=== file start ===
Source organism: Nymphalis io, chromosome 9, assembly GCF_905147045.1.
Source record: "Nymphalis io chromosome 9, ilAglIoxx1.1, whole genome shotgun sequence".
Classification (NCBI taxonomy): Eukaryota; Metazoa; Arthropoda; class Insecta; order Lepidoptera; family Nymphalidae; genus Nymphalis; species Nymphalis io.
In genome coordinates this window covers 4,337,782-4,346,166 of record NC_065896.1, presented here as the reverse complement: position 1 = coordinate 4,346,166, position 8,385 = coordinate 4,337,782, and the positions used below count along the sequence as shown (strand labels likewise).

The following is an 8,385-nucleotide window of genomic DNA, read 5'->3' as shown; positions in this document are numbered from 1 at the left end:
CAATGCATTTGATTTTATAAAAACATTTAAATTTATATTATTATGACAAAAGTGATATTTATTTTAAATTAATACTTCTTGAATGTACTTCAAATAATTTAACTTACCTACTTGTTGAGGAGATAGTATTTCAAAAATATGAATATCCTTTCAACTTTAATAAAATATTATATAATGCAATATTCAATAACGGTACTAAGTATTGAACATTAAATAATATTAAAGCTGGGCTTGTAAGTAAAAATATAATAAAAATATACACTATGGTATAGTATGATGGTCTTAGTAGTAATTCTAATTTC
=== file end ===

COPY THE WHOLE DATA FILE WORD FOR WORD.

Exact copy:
Source organism: Nymphalis io, chromosome 9, assembly GCF_905147045.1.
Source record: "Nymphalis io chromosome 9, ilAglIoxx1.1, whole genome shotgun sequence".
Classification (NCBI taxonomy): Eukaryota; Metazoa; Arthropoda; class Insecta; order Lepidoptera; family Nymphalidae; genus Nymphalis; species Nymphalis io.
In genome coordinates this window covers 4,337,782-4,346,166 of record NC_065896.1, presented here as the reverse complement: position 1 = coordinate 4,346,166, position 8,385 = coordinate 4,337,782, and the positions used below count along the sequence as shown (strand labels likewise).

The following is an 8,385-nucleotide window of genomic DNA, read 5'->3' as shown; positions in this document are numbered from 1 at the left end:
CAATGCATTTGATTTTATAAAAACATTTAAATTTATATTATTATGACAAAAGTGATATTTATTTTAAATTAATACTTCTTGAATGTACTTCAAATAATTTAACTTACCTACTTGTTGAGGAGATAGTATTTCAAAAATATGAATATCCTTTCAACTTTAATAAAATATTATATAATGCAATATTCAATAACGGTACTAAGTATTGAACATTAAATAATATTAAAGCTGGGCTTGTAAGTAAAAATATAATAAAAATATACACTATGGTATAGTATGATGGTCTTAGTAGTAATTCTAATTTC